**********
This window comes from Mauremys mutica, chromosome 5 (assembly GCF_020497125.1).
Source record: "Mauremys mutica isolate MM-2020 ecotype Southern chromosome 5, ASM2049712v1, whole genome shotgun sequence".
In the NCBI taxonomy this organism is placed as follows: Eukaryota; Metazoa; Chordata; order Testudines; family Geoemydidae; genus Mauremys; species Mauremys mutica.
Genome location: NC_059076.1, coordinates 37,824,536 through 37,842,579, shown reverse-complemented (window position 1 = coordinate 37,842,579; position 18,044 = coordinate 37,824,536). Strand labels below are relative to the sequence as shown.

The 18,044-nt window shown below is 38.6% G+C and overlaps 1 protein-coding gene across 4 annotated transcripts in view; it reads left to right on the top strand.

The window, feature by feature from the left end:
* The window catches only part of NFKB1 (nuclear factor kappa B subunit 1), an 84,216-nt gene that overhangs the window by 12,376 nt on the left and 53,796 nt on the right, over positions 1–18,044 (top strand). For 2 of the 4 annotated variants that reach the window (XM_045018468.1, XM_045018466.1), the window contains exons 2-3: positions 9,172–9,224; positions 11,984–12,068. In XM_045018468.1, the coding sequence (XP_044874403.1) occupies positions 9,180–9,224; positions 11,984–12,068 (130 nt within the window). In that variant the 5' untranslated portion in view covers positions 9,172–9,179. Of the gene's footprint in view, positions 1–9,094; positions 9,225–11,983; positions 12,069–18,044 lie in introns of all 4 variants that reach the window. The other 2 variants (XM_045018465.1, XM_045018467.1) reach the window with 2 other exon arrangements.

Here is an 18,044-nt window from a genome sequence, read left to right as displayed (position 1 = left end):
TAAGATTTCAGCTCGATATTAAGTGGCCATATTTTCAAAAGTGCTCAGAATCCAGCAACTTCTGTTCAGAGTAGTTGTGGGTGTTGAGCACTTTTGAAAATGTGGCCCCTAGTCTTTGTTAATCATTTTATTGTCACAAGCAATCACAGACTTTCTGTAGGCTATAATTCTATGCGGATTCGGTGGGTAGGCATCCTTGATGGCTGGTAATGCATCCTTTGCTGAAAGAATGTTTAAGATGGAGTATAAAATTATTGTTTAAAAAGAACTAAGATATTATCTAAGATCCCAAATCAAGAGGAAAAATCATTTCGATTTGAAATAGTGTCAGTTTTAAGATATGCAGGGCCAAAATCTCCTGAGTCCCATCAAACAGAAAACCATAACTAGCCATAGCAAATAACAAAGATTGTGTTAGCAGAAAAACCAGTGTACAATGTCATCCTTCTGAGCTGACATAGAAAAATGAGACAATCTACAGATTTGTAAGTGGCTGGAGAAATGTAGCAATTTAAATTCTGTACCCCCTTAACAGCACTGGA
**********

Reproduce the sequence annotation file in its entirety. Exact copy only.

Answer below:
This window comes from Mauremys mutica, chromosome 5 (assembly GCF_020497125.1).
Source record: "Mauremys mutica isolate MM-2020 ecotype Southern chromosome 5, ASM2049712v1, whole genome shotgun sequence".
In the NCBI taxonomy this organism is placed as follows: Eukaryota; Metazoa; Chordata; order Testudines; family Geoemydidae; genus Mauremys; species Mauremys mutica.
Genome location: NC_059076.1, coordinates 37,824,536 through 37,842,579, shown reverse-complemented (window position 1 = coordinate 37,842,579; position 18,044 = coordinate 37,824,536). Strand labels below are relative to the sequence as shown.

The 18,044-nt window shown below is 38.6% G+C and overlaps 1 protein-coding gene across 4 annotated transcripts in view; it reads left to right on the top strand.

The window, feature by feature from the left end:
* The window catches only part of NFKB1 (nuclear factor kappa B subunit 1), an 84,216-nt gene that overhangs the window by 12,376 nt on the left and 53,796 nt on the right, over positions 1–18,044 (top strand). For 2 of the 4 annotated variants that reach the window (XM_045018468.1, XM_045018466.1), the window contains exons 2-3: positions 9,172–9,224; positions 11,984–12,068. In XM_045018468.1, the coding sequence (XP_044874403.1) occupies positions 9,180–9,224; positions 11,984–12,068 (130 nt within the window). In that variant the 5' untranslated portion in view covers positions 9,172–9,179. Of the gene's footprint in view, positions 1–9,094; positions 9,225–11,983; positions 12,069–18,044 lie in introns of all 4 variants that reach the window. The other 2 variants (XM_045018465.1, XM_045018467.1) reach the window with 2 other exon arrangements.

Here is an 18,044-nt window from a genome sequence, read left to right as displayed (position 1 = left end):
TAAGATTTCAGCTCGATATTAAGTGGCCATATTTTCAAAAGTGCTCAGAATCCAGCAACTTCTGTTCAGAGTAGTTGTGGGTGTTGAGCACTTTTGAAAATGTGGCCCCTAGTCTTTGTTAATCATTTTATTGTCACAAGCAATCACAGACTTTCTGTAGGCTATAATTCTATGCGGATTCGGTGGGTAGGCATCCTTGATGGCTGGTAATGCATCCTTTGCTGAAAGAATGTTTAAGATGGAGTATAAAATTATTGTTTAAAAAGAACTAAGATATTATCTAAGATCCCAAATCAAGAGGAAAAATCATTTCGATTTGAAATAGTGTCAGTTTTAAGATATGCAGGGCCAAAATCTCCTGAGTCCCATCAAACAGAAAACCATAACTAGCCATAGCAAATAACAAAGATTGTGTTAGCAGAAAAACCAGTGTACAATGTCATCCTTCTGAGCTGACATAGAAAAATGAGACAATCTACAGATTTGTAAGTGGCTGGAGAAATGTAGCAATTTAAATTCTGTACCCCCTTAACAGCACTGGA